C for Yourself - part 17

Steve Mumford introduces the ideas behind writing a multitasking application.

Welcome to this month's C tutorial - before we embark on the convoluted route to a fully multi-tasking application, I thought I'd have a look at the changes we'll have to make in order to code a program capable of running in the Desktop. Although by now you should have a good grasp of the ins and outs of the language, there's a whole new range of ideas to consider before we can start knocking windows round the screen.

So far, we've been writing single-tasking programs which operate outside the co-operative multitasking environment of the Desktop - once you've started their execution, they'll carry on regardless until they crash, terminate themselves or get hijacked by a bored user pressing Escape. This is all very well for a simple application, but unless your program is so processor-intensive that multitasking is unfeasible, there's a lot to be gained for writing your code to run in the Desktop.

Benefits of multi-tasking

Implementing a point-and-click interface can increase user friendliness and ease of operation, and the fact that other applications can be executing concurrently removes some of the insularity that can dog a single-tasking application. A good example of this is the use of object linking and embedding to provide the user with a fast way of editing files within files. For instance, Computer Concepts' Impression allows the user to embed an object such as a sprite or a table within a document. A couple of mouseclicks in the right place, and Impression automatically loads the appropriate application, passing the file over. The user can then make any changes as required, and once Impression detects that the modifications are complete, the original file in the master document is updated. This form of interactivity would be particularly difficult to implement in a single-tasking environment.

Another benefit of writing applications to run in the Desktop is that the programmer can make use of the resources already provided - instead of spending time creating a comprehensive cataloguing system so that the user might look through a disc and load a file, you write routines that listen out for the WIMP's broadcast messages. As soon as an icon has been dragged from the standard filer windows to your application, a WIMP message arrives to let you know. All that's required then is a routine that performs the actual loading of the file. This standardisation is particularly helpful for the user - once they've mastered the techniques of moving files about in the Desktop, that knowledge can be applied to the majority of RISC OS applications available.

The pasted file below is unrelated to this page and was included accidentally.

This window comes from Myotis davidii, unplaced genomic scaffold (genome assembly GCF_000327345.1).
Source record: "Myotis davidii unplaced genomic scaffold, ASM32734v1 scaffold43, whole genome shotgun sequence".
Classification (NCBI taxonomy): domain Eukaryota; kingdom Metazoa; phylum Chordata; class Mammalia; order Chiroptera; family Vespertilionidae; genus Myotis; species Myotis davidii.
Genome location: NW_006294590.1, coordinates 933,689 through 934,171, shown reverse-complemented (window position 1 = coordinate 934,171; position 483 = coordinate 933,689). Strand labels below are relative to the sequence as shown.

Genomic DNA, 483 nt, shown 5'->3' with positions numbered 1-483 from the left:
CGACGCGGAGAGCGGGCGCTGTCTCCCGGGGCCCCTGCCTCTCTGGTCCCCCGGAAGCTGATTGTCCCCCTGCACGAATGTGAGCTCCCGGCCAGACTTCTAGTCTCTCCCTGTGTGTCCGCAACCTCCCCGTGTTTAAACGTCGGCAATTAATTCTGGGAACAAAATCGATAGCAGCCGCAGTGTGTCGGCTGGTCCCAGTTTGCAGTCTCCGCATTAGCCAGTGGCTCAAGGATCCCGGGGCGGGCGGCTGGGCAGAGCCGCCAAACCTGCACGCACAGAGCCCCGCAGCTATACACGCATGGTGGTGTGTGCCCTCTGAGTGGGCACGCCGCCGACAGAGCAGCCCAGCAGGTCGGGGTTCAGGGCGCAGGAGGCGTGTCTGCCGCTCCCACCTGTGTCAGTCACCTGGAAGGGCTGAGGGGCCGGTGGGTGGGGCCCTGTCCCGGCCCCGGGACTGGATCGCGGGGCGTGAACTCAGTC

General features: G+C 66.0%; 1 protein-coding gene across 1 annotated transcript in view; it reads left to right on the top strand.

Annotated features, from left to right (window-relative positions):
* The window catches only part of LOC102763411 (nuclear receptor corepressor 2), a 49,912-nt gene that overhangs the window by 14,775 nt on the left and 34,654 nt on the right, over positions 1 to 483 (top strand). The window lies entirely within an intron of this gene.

At this point, we've got our single-tasking application working, and we want to alter it so that it runs under the WIMP system. Several changes will be necessary, but the actual amount will depend on how the source code was written in the first place. A single-tasking program doesn't need a definite program structure since it's got nothing else to contend with. Functions can call each other as they see fit, and there's no way of knowing which point the execution has reached within the code.

The is unsatisfactory in a Desktop program due to the way RISC OS operates its multitasking system. On some computers, multi-tasking is automatically enforced, and there's not much the programmer has to do about it. Once the central controller had deemed that a host application has enjoyed enough run time, it will cut that one dead and move onto the next. In this way, the individual programs don't have to be aware of each other. It's perhaps easier to program for, but there's less communication between the applications.

In Acorn's co-operative multi-tasking environment, it's up to the individual programs to make sure they don't hog the computer's resources. This technique is more flexible, but it requires more housekeeping and tighter program control on the part of the applications running under it - one of the disadvantages of programming the WIMP in C. At the merest hint that you might want an application to run in the Desktop, the sourcecode starts bristling with references to header files that are scattered about your hard disc or - as I endured for some time - across stacks of floppies. This can make it difficult to jump into a program you've not seen before and understand what it's doing, since it's hard to tell whether a function is defined as part of an internal header file or is actually part of a Desktop library.